Seattle's Green Mayor
by Mary Milliken & Daisuke Wakabayashi
SEATTLE -- On the frontier of the fight against global warming, the mayor of Seattle boldly goes where the U.S. president will not -- like right to America's backyards.
As the mayor spearheading a drive to get U.S. cities to sharply reduce greenhouse gas emissions, Greg Nickels is proposing a host of "green" initiatives, like urging Seattle dwellers to buildrental units in their backyards to stem city sprawl and get people to live closer to downtown.
"We have lots of jobs downtown and we want to balance that with having a lot of new residents so that people are literally walking to work," Nickels told Reuters in an interview this week in his energy-efficient City Hall overlooking Puget Sound.
Nickels is the mayor who first urged U.S. cities to adhere to the targets of the Kyoto Protocol, the 164-nation agreement to cut greenhouse gas emissions. President Bush pulled the United States out of the treaty in 2001.
One year after launching the U.S. Mayors Climate Protection Agreement, Nickels said 275 mayors representing 48 million Americans had promised to cut their heat-trapping gas emissions 7 percent from 1990 levels by 2012.
While recognizing that there is really no way to enforce the pledges, Nickels said the cities -- like New York, Los Angeles, Chicago and Dallas and even some smaller ones like Denton, Texas -- are working to share their best ideas.
"We will come up with a menu of things that other cities and states and ultimately the country can use as a menu for how we achieve this goal," he said.
SEGWAYS YES, HIGHWAYS NO
Another prominent west coast politician, California's Republican Gov. Arnold Schwarzenegger this week took a similar stand as the Democrat Nickels, accusing the federal government of lacking leadership on the environment. The United States is the biggest producer of greenhouse gases, with a quarter of the world total.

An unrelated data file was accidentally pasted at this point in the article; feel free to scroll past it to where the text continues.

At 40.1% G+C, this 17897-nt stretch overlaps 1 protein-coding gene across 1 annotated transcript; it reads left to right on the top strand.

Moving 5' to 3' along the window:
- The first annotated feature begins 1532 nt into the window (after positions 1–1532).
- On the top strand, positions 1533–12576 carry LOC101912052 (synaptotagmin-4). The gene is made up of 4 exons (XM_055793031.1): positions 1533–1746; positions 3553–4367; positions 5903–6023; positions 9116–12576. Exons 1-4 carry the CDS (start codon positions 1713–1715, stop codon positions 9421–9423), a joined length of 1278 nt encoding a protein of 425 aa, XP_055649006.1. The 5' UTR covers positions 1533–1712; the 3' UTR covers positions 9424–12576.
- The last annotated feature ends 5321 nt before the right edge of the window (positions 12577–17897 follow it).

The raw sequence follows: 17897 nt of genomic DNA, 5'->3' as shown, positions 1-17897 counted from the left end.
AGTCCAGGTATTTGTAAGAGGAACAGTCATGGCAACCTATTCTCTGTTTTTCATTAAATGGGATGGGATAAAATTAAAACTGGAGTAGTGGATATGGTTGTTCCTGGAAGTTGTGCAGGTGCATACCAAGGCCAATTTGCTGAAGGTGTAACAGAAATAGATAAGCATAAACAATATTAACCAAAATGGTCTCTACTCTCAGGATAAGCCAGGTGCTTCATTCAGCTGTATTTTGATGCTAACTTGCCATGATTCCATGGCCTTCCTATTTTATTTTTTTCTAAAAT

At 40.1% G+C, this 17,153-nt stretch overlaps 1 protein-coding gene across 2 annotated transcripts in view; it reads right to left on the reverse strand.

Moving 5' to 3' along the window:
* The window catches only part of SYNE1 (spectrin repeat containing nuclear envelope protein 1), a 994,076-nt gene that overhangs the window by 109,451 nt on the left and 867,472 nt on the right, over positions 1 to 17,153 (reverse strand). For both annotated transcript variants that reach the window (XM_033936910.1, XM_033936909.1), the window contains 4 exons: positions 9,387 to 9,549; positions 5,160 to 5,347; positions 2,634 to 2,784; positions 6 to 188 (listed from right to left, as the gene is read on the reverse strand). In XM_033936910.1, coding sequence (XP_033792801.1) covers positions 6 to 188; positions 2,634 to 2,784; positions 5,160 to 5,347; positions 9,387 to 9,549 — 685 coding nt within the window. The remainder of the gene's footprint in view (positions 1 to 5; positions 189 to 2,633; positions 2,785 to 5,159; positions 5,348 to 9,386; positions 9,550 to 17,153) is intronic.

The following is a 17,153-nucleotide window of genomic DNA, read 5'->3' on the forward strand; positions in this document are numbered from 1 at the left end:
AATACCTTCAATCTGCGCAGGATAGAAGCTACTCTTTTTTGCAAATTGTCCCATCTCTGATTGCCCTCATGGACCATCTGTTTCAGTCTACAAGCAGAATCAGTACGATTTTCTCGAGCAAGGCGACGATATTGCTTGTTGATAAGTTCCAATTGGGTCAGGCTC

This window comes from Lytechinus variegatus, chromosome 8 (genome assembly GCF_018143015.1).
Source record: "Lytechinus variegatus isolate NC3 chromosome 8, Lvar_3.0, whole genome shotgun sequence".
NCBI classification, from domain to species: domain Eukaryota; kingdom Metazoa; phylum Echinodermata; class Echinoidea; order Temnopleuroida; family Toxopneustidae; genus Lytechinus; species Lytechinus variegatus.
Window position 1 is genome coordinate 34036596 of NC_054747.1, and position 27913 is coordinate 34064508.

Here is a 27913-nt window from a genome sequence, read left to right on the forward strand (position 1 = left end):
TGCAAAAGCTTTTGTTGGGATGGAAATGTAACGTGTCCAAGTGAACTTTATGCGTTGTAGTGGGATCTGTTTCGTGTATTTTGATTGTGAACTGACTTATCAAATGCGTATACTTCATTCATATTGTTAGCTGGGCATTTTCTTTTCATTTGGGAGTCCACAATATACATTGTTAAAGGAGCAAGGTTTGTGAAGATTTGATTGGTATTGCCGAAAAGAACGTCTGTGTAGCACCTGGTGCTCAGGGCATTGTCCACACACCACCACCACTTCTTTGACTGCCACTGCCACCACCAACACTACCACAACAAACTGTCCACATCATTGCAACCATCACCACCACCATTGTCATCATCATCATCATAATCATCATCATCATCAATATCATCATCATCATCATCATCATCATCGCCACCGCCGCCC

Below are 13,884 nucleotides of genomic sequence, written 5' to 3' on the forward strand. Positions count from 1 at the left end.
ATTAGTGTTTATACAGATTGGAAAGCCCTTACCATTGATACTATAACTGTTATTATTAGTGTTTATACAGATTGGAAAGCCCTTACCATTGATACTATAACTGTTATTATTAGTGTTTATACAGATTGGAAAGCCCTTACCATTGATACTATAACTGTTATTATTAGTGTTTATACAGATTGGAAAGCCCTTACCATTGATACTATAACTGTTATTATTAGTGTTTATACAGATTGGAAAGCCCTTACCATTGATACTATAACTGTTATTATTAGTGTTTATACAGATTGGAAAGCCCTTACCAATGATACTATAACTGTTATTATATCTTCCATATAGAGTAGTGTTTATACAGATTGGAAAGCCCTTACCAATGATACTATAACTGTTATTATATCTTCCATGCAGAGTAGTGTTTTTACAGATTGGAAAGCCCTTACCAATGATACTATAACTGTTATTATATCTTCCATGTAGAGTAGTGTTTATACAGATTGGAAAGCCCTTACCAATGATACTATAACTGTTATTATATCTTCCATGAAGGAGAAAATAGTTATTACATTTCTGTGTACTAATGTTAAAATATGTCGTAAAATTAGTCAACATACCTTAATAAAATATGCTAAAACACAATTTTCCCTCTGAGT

Bush refuses to discuss mandatory cuts he says would hurt the economy. But Schwarzenegger and British Prime Minister Tony Blair teamed up with an agreement on research for clean energy technologies and work on emissions trading.
Former President Bill Clinton, who signed the United States up for Kyoto, turned his foundations's focus to fighting global warming this week by joining up with 22 of the largest cities around the world to help them become more energy efficient.
Most scientists link greenhouse gases, such as carbon dioxide emitted from the burning of fossil fuels, to global warming that could lead to heat waves, stronger storms and flooding from rising sea levels.
Seattle, a city of 575,000 people, wants to lead by example. Its public utility, Seattle City Light, became the first major U.S. electric utility to achieve zero net emissions of greenhouse gases last year.
The mayor exchanged his Cadillac sedan for a Toyota hybrid sports utility vehicle and Seattle meter readers ride electric motor Segways around the city.
He predicted a groundswell of support for environmental programs on the local and state level would capture the attention of U.S. presidential candidates and put the environment on the front burner for the 2008 election.
"The next administration, whether it's a Democrat or a Republican elected president, will take this issue seriously and rejoin the community of nations in trying to find an answer," Nickels said.
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